Arbuthnot Banking Group plc (LON:ARBB) is the topic of conversation when Hardman and Co’s Analyst Mark Thomas caught up with DirectorsTalk for an exclusive interview.
Q1: You called your recent note “2020 results in line; 2021 outlook: strong recovery?”. Can you give a short summary of your key findings?
A1: The key highlights from Arbuthnot Banking Group’s FY’20 results were a small loss (as expected), with breakeven excluding deal costs. Margin pressure (from base-rate cuts) and a £2m rise in impairments, despite there being zero higher-risk Stage 2/3 property exposures over 80% LTV (2019 over £30m), were the main drivers.
The 2021 outlook is for i) a strong recovery, driven by loan volume growth, ii) less pain from excess liquidity, iii) profits generated by Asset Alliance after acquisition (completed end-March, which will also see a £10m equity uplift, as it is being bought below book), iv) a gain on the sale of Tay mortgages, v) forecast lower impairments, and vi) a dividend from STB.
Q2: Taking last year first, what drove the fall in profits, so that ABG broke even only on an underlying basis?
A2: The cut in the base rate (from 0.75% to 0.1% in March 2020) had several effects during the year. ABG was not able to pass on the full reduction to its savers but, as most of its lending is variable rate, its interest income fell more than interest expense – a hit to earnings of ca.£6.7m. Given the uncertainty, ABG prudently increased surplus liquidity from ca.£400m to ca.£600m and, paying more for marginal deposits than it earned on cash reserves at the Bank of England, which fell with the base rate, this cost a further £3.6m. ABG has not simply sat on its hands facing this margin pressure, but has, as a consequence, lost over £10m in interest income.
COVID-19-related issues saw gross impairments rise by £2m, with ca.£1m in formulaic expected loss calculations on performing lending and the balance where there had been some deterioration in customers’ creditworthiness. Overall, credit quality was very robust, but ABG faced a specific issue from its lending to London taxi companies. Segregating the impact on revenue from COVID-19 is challenging. ABG tightened its lending criteria, reflecting operational uncertainty on borrowers and the practical difficulty in accurately assessing security, but also the prudent preservation of capital to take advantage of new opportunities that were likely to emerge post-pandemic.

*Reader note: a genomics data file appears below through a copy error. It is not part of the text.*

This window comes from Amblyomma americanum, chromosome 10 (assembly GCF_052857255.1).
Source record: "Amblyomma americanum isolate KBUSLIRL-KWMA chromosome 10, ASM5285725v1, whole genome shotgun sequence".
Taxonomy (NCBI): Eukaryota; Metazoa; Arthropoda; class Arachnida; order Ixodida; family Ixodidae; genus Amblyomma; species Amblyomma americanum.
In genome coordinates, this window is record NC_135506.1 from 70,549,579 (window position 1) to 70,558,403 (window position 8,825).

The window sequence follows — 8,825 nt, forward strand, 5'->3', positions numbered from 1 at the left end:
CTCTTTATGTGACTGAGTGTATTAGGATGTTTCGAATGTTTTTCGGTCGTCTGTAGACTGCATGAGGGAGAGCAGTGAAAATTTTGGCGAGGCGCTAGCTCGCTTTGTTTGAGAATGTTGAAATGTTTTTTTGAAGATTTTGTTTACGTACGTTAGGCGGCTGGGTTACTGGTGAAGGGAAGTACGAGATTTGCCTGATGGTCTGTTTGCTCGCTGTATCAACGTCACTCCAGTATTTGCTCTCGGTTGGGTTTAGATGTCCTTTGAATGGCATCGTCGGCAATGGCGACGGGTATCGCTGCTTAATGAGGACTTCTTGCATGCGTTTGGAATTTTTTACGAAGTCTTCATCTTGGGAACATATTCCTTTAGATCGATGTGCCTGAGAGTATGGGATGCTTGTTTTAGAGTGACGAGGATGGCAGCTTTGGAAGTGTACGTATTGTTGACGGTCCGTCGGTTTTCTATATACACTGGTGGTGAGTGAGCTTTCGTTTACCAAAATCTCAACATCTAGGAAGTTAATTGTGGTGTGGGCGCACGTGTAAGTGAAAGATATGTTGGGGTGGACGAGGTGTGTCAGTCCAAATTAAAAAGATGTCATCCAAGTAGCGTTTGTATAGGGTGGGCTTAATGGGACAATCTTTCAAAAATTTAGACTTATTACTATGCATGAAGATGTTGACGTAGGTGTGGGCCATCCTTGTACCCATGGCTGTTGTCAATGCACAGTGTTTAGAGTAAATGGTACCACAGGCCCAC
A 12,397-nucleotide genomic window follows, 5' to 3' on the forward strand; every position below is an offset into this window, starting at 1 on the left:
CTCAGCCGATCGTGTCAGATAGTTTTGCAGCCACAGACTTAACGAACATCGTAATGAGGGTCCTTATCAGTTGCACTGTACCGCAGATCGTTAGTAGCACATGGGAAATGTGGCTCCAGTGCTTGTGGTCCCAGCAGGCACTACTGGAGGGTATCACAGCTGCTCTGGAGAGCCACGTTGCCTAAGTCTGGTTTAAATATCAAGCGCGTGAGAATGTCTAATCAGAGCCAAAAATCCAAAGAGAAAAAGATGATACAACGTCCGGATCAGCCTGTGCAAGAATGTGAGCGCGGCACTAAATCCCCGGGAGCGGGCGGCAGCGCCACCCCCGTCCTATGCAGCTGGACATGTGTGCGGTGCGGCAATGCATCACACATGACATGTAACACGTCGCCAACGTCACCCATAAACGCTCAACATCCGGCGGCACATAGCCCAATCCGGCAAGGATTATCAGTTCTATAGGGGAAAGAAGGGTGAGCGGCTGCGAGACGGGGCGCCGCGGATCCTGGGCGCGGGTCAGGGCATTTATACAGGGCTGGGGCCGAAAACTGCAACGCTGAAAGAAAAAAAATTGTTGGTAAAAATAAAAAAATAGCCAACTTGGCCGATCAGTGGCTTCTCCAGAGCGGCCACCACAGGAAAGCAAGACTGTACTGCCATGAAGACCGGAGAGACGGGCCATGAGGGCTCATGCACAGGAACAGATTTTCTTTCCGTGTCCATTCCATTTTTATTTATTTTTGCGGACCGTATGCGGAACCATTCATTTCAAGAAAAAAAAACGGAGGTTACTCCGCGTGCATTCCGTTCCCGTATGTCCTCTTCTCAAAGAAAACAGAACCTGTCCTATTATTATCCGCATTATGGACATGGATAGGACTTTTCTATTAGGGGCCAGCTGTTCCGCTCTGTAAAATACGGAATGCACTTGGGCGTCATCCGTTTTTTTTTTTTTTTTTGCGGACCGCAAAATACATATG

Q3: You touched there on new opportunities, and the outlook sounds much more positive; you outlined some of the drivers a bit earlier, but can you give us some detail?
A3: Sure – the first real opportunity is in acquisitions. ABG’s strong capital and liquidity mean it can do value-enhancing deals – like the Asset Alliance deal. That completed on 31 March, and ABG is buying it £10m below the accounting fair value – an uplift that goes straight to equity – and because ABG has more certain, lower-cost funding, it should be immediately profitable. We estimate £900k in 2020 and £2.75m in 2021. Non-bank lenders are finding financing difficult, and ABG is a solution for them. Second, we do not expect the same drag effects in 2021 as we saw in 2020, and so the franchise growth can feed through to profit. We are already seeing loan growth resume on better margins, and, given more confident margins, we expect less of a drag from excess liquidity. Third, the impairment outlook remains uncertain, but we expect a slightly lower charge in 2020, as we do not anticipate a repeat of the same scale of the formulaic charges. Fourth, it sold a small mortgage book, where servicing costs were making it uneconomical for ABG but, on the sale, it has generated a net gain of £2.2m. Fifth, it is controlling costs tightly – for example, by closing its Dubai office. Finally, STB (in which it now holds a near 6% stake) has declared a dividend, which is income for ABG.
Q4: And, looking further forward, what can you tell us about the strategic direction of the firm?
A4: For the first time, Arbuthnot Banking Group has outlined, in detail, how it sees its strategic future over the medium term. The core private bank becomes roughly a third of the group, from a position when, in 2016, following the disposal of Everyday Loans and STB, it accounted for almost the entire group. In summary, ABG is a diversified mix of small business finance companies, earning strong returns on capital (23%-33%).
The group has been transformed from a relatively stable private bank, with a high-return specialist personal lending business, into a stable private bank, with a high-return specialist SME business. Given trends in regulatory intervention and the dramatic impact of claims management companies in the personal space, this transition appears both well-timed and well-positioned.